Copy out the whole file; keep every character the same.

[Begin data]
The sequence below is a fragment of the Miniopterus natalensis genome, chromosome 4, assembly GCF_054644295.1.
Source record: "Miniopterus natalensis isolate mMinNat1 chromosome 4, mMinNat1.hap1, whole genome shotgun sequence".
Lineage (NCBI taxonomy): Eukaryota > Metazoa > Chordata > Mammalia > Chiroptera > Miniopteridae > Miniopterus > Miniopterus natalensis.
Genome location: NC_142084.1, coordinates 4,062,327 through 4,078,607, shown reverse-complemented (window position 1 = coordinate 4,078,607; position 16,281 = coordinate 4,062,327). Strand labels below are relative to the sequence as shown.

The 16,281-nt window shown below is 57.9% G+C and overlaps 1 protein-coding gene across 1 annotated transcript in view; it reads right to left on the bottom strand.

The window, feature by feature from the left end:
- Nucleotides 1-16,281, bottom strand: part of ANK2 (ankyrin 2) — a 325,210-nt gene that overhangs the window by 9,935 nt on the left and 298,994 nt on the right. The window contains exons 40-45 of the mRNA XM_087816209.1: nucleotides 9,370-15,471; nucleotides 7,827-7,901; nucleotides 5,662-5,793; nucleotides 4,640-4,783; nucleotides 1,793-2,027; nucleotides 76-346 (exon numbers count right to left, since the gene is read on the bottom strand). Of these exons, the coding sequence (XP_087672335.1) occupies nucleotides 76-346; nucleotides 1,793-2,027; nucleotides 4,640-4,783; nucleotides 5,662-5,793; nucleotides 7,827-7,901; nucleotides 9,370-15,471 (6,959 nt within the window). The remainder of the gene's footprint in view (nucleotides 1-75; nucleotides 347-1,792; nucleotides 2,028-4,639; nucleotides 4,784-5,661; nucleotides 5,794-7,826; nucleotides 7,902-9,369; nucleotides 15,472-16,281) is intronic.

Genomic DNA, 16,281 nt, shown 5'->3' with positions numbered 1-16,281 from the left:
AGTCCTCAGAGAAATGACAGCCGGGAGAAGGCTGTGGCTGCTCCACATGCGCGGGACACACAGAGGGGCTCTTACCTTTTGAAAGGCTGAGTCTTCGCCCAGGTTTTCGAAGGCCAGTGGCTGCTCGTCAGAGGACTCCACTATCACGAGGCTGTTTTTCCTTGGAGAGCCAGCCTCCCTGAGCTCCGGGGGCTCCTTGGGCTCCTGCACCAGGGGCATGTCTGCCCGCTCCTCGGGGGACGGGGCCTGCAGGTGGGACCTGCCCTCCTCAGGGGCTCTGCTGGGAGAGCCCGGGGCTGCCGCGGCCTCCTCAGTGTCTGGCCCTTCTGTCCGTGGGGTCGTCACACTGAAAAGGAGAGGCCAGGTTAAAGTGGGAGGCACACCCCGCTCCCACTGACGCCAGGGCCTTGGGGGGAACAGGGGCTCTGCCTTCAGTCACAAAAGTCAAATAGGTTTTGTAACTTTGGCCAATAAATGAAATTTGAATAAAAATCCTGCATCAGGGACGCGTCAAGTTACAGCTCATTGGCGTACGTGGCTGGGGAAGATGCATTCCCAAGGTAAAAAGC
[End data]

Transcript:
The sequence below is a fragment of the Miniopterus natalensis genome, chromosome 4, assembly GCF_054644295.1.
Source record: "Miniopterus natalensis isolate mMinNat1 chromosome 4, mMinNat1.hap1, whole genome shotgun sequence".
Lineage (NCBI taxonomy): Eukaryota > Metazoa > Chordata > Mammalia > Chiroptera > Miniopteridae > Miniopterus > Miniopterus natalensis.
Genome location: NC_142084.1, coordinates 4,062,327 through 4,078,607, shown reverse-complemented (window position 1 = coordinate 4,078,607; position 16,281 = coordinate 4,062,327). Strand labels below are relative to the sequence as shown.

The 16,281-nt window shown below is 57.9% G+C and overlaps 1 protein-coding gene across 1 annotated transcript in view; it reads right to left on the bottom strand.

The window, feature by feature from the left end:
- Nucleotides 1-16,281, bottom strand: part of ANK2 (ankyrin 2) — a 325,210-nt gene that overhangs the window by 9,935 nt on the left and 298,994 nt on the right. The window contains exons 40-45 of the mRNA XM_087816209.1: nucleotides 9,370-15,471; nucleotides 7,827-7,901; nucleotides 5,662-5,793; nucleotides 4,640-4,783; nucleotides 1,793-2,027; nucleotides 76-346 (exon numbers count right to left, since the gene is read on the bottom strand). Of these exons, the coding sequence (XP_087672335.1) occupies nucleotides 76-346; nucleotides 1,793-2,027; nucleotides 4,640-4,783; nucleotides 5,662-5,793; nucleotides 7,827-7,901; nucleotides 9,370-15,471 (6,959 nt within the window). The remainder of the gene's footprint in view (nucleotides 1-75; nucleotides 347-1,792; nucleotides 2,028-4,639; nucleotides 4,784-5,661; nucleotides 5,794-7,826; nucleotides 7,902-9,369; nucleotides 15,472-16,281) is intronic.

Genomic DNA, 16,281 nt, shown 5'->3' with positions numbered 1-16,281 from the left:
AGTCCTCAGAGAAATGACAGCCGGGAGAAGGCTGTGGCTGCTCCACATGCGCGGGACACACAGAGGGGCTCTTACCTTTTGAAAGGCTGAGTCTTCGCCCAGGTTTTCGAAGGCCAGTGGCTGCTCGTCAGAGGACTCCACTATCACGAGGCTGTTTTTCCTTGGAGAGCCAGCCTCCCTGAGCTCCGGGGGCTCCTTGGGCTCCTGCACCAGGGGCATGTCTGCCCGCTCCTCGGGGGACGGGGCCTGCAGGTGGGACCTGCCCTCCTCAGGGGCTCTGCTGGGAGAGCCCGGGGCTGCCGCGGCCTCCTCAGTGTCTGGCCCTTCTGTCCGTGGGGTCGTCACACTGAAAAGGAGAGGCCAGGTTAAAGTGGGAGGCACACCCCGCTCCCACTGACGCCAGGGCCTTGGGGGGAACAGGGGCTCTGCCTTCAGTCACAAAAGTCAAATAGGTTTTGTAACTTTGGCCAATAAATGAAATTTGAATAAAAATCCTGCATCAGGGACGCGTCAAGTTACAGCTCATTGGCGTACGTGGCTGGGGAAGATGCATTCCCAAGGTAAAAAGC